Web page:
RickmanH

Pvt. Howard Edward Rickman


    Pvt. Howard E. Rickman was from Washington County, Oklahoma, and was born in October 1, 1917, in Pineville, Missouri.  He was the son of Emmet & Ida Maude Rickman.  It is known that he had seven brothers and two sisters, and at some point, his family moved to Bartlesville, Oklahoma.

    Howard was inducted into the U. S. Army on March 19, 1941, in Oklahoma City.  He did his basic training at Fort Knox, Kentucky, but it is not known what specific training he received.  In the late summer of 1941, he was sent to Camp Polk, Louisiana, and assigned to the 753rd Tank Battalion which had been sent to the base from Ft. Benning, Georgia.  Maneuvers were going on in Louisiana, but the 753rd did not take part in them.

    In October, Howard either volunteered, or had his name picked, to join the 192nd Tank Battalion to replace a National Guardsman who had been released from federal service, because the man was considered "too old" for overseas duty.  After Howard joined the battalion, he was assigned to Headquarters Company.
    The decision to send the 192nd overseas -  which had been made in August 1941 - was the result of an event that took place in the summer of 1941.  A squadron of American fighters was flying over Lingayen Gulf, in the Philippines, when one of the pilots, who was flying at a lower altitude, noticed something odd.  He took his plane down and identified a flagged buoy in the water and saw another in the distance.  He came upon more buoys that lined up, in a straight line for 30 miles to the northwest, in the direction of an Japanese occupied island which was hundred of miles away.  The island had a large radio transmitter.  The squadron continued its flight plan south to Mariveles and returned to Clark Field.
    When the planes landed, it was too late to do anything that day.  The next day, when another squadron was sent to the area, the buoys had been picked up by a fishing boat - with a tarp on its deck - which was seen making its way to shore.   Since communication between the Air Corps and Navy was difficult, the boat escaped.  It was at that time the decision was made to build up the American military presence in the Philippines.

    The 192nd was sent west over four different train routes to San Francisco. California, and ferried, on the U.S.A.T. General Frank M. Coxe, to Ft. McDowell on Angel Island, where the men received physicals and inoculations from the battalion's medical detachment.  Men with minor medical conditions were held back and rescheduled to rejoin the battalion at a later date.  Other men were simply replaced.
    The 192nd boarded onto the U.S.A.T. Gen. Hugh L. Scott and sailed on Monday, October 27.  During this part of the trip, many tankers had seasickness, but once they recovered they spent much of the time training in breaking down machine guns, cleaning weapons, and doing KP.   The ship arrived at Honolulu, Hawaii, on Sunday, November 2nd and had a two day layover, so the soldiers were given shore leave so they could see the island.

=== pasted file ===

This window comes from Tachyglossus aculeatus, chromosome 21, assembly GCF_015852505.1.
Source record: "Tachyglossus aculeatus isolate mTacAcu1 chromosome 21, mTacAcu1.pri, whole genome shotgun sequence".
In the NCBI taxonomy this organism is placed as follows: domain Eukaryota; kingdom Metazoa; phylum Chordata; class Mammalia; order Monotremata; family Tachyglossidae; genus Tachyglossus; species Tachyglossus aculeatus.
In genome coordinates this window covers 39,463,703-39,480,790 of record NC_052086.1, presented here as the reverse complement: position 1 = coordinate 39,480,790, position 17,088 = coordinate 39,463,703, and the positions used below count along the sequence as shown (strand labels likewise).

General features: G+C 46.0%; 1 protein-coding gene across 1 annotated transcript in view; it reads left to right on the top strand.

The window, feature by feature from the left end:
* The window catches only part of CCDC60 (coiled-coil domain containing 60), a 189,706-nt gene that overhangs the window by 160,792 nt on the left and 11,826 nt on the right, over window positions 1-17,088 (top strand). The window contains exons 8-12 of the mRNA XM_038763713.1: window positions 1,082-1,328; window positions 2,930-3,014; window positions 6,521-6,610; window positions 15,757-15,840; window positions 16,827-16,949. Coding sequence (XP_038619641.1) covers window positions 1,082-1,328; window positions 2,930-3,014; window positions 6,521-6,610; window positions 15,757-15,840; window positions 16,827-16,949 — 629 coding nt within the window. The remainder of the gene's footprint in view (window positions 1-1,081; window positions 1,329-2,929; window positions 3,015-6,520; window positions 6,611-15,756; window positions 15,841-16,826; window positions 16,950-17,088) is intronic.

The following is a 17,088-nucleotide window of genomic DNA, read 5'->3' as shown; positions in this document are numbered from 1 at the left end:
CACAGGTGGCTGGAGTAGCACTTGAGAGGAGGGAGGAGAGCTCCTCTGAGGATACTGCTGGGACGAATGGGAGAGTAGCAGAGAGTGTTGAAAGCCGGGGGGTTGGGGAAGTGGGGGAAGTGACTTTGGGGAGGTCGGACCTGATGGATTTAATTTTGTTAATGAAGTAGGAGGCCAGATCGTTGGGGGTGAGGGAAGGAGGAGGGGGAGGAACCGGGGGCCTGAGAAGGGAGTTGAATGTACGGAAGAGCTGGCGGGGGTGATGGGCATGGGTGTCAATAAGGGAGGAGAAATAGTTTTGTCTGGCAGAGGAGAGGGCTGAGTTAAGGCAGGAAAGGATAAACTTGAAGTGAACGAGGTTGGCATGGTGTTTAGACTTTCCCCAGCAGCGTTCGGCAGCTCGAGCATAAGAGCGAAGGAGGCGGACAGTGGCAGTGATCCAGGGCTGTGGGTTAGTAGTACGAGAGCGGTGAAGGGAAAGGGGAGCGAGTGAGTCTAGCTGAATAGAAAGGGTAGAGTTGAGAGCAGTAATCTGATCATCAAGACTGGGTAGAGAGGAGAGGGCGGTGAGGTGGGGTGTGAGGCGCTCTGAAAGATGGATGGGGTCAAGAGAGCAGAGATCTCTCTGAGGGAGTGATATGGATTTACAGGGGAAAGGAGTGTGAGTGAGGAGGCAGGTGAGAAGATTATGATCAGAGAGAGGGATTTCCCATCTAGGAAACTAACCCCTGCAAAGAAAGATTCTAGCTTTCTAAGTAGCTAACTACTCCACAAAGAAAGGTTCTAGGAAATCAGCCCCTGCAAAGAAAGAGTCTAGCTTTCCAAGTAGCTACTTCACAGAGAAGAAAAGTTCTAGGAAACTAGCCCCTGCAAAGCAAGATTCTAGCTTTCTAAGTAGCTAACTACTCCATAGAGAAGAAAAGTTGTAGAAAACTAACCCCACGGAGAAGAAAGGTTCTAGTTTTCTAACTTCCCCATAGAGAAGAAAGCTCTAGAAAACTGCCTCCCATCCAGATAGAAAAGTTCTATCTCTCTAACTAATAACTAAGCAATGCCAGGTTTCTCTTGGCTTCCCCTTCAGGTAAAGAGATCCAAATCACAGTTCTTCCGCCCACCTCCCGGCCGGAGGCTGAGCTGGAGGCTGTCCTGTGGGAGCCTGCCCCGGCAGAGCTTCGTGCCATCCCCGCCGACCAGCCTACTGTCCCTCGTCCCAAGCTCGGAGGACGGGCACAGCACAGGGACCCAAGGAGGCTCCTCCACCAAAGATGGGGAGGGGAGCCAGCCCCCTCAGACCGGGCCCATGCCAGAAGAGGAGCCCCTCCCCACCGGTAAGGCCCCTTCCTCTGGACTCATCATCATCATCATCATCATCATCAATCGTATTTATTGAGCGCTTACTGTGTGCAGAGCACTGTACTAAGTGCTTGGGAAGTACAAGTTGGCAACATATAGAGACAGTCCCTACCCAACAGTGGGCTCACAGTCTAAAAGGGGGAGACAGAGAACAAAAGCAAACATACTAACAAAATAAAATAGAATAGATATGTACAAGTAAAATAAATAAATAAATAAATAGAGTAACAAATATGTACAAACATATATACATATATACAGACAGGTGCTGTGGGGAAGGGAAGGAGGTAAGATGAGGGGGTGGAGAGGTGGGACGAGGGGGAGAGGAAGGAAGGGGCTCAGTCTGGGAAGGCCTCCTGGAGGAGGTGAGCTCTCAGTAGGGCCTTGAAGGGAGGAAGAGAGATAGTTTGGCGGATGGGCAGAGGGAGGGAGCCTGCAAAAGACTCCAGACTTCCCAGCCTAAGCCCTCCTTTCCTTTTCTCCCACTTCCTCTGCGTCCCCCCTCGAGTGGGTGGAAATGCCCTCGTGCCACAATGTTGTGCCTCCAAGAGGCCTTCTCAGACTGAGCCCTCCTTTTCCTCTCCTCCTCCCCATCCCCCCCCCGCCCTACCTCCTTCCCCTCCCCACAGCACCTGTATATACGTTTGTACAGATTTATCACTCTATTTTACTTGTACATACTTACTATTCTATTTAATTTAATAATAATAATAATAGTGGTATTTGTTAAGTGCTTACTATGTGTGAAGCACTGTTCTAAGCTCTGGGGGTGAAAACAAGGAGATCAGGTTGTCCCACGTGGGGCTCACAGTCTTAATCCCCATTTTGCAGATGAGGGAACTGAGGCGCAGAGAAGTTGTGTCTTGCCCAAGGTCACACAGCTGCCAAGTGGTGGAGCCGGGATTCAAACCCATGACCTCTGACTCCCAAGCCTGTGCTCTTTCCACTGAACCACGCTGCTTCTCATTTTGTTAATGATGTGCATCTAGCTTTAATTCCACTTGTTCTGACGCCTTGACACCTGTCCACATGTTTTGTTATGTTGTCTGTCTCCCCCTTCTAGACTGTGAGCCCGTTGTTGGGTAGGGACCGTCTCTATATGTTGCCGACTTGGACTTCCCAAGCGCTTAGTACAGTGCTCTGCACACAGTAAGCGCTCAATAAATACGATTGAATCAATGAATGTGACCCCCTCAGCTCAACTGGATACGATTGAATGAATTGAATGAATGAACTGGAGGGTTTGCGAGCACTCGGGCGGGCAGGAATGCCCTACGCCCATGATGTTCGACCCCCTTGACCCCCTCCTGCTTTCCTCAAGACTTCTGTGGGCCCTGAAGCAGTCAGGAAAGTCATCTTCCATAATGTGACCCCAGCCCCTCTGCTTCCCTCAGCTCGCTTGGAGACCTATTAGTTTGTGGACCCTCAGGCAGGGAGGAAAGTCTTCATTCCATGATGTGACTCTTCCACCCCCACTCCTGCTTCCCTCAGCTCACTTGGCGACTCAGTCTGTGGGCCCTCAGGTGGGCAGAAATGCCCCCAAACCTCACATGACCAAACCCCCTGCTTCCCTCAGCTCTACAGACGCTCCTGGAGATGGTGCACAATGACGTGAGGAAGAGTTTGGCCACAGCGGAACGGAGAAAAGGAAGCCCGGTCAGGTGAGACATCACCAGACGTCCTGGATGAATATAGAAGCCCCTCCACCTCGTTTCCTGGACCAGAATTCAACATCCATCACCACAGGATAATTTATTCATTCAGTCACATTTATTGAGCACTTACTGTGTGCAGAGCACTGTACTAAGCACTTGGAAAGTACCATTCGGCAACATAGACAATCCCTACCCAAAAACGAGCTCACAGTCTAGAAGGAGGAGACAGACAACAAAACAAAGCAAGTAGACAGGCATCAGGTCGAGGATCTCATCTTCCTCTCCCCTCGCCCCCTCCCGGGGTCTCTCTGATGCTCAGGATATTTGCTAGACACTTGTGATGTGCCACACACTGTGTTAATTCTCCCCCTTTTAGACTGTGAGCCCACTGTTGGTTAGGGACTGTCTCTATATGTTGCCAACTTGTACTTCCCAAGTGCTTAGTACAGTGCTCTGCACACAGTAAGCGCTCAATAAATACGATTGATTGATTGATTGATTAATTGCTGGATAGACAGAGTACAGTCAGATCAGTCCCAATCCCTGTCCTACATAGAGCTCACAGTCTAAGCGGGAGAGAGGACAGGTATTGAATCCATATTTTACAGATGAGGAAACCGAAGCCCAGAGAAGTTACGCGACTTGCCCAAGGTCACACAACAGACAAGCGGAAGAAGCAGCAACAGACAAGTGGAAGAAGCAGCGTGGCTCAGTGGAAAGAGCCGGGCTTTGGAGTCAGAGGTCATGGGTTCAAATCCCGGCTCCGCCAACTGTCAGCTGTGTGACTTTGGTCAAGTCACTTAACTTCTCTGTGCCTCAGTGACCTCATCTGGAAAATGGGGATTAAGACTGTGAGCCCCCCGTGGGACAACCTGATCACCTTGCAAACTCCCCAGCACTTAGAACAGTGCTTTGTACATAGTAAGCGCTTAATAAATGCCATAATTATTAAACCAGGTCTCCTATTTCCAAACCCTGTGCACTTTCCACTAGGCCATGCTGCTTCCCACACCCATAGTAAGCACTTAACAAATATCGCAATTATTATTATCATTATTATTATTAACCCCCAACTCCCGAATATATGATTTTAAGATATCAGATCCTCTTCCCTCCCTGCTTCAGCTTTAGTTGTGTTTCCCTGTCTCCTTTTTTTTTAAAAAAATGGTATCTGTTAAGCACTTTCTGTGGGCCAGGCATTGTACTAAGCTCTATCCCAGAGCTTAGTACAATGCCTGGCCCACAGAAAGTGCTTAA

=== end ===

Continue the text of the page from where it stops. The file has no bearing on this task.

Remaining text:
On Wednesday, November 5, the ship sailed for Guam but took a southerly route away from the main shipping lanes.  It was at this time it was joined by, the heavy cruiser, the U.S.S. Louisville and, another transport, the S.S. President Calvin Coolidge.  Sunday night, November 9, the soldiers went to bed and when they awoke the next morning, it was Tuesday, November 11.  During the night, while they slept, the ships had crossed the International Dateline.  On Saturday, November 15, smoke from an unknown ship was seen on the horizon.  The Louisville revved up its engines, its bow came out of the water, and it shot off in the direction of the smoke.  It turned out the smoke was from a ship that belonged to a friendly country.
    When they arrived at Guam on Sunday, November 16, the ships took on water, bananas, coconuts, and vegetables before sailing for Manila the next day.  At one point, the ships passed an island at night and did so in total blackout.  This for many of the soldiers was a sign that they were being sent into harm's way.  The ships entered Manila Bay, at 8:00 A.M., on Thursday, November 20, and docked at Pier 7 later that morning.  At 3:00 P.M., most of the soldiers were taken by bus to Ft. Stotsenburg.  Those who drove trucks drove them to the fort, while the maintenance section remained behind at the pier to unload the tanks.
    At the fort, the tankers were met by Gen. Edward P. King, who welcomed them and made sure that they had what they needed.  He also was apologetic that there were no barracks for the tankers, and that they had to live in tents, but the fact was he had not learned of their arrival until days before they arrived.  He remained with the battalion until they had settled in and had their Thanksgiving Dinner.  Afterwards, he went to have his own dinner.

    The members of the battalion pitched the tents in an open field halfway between the Clark Field Administration Building and Fort Stotsenburg.  The tents were set up in two rows and five men were assigned to each tent.  There were two supply tents and meals were provided by food trucks stationed at the end of the rows of tents.     
    For the next seventeen days the tankers spent much of their time removing cosmoline from their weapons which had been greased to prevent them from rusting during the trip to the Philippines.  They also spent a large amount of time loading ammunition belts, as they prepared to take part in maneuvers with the 194th Tank Battalion.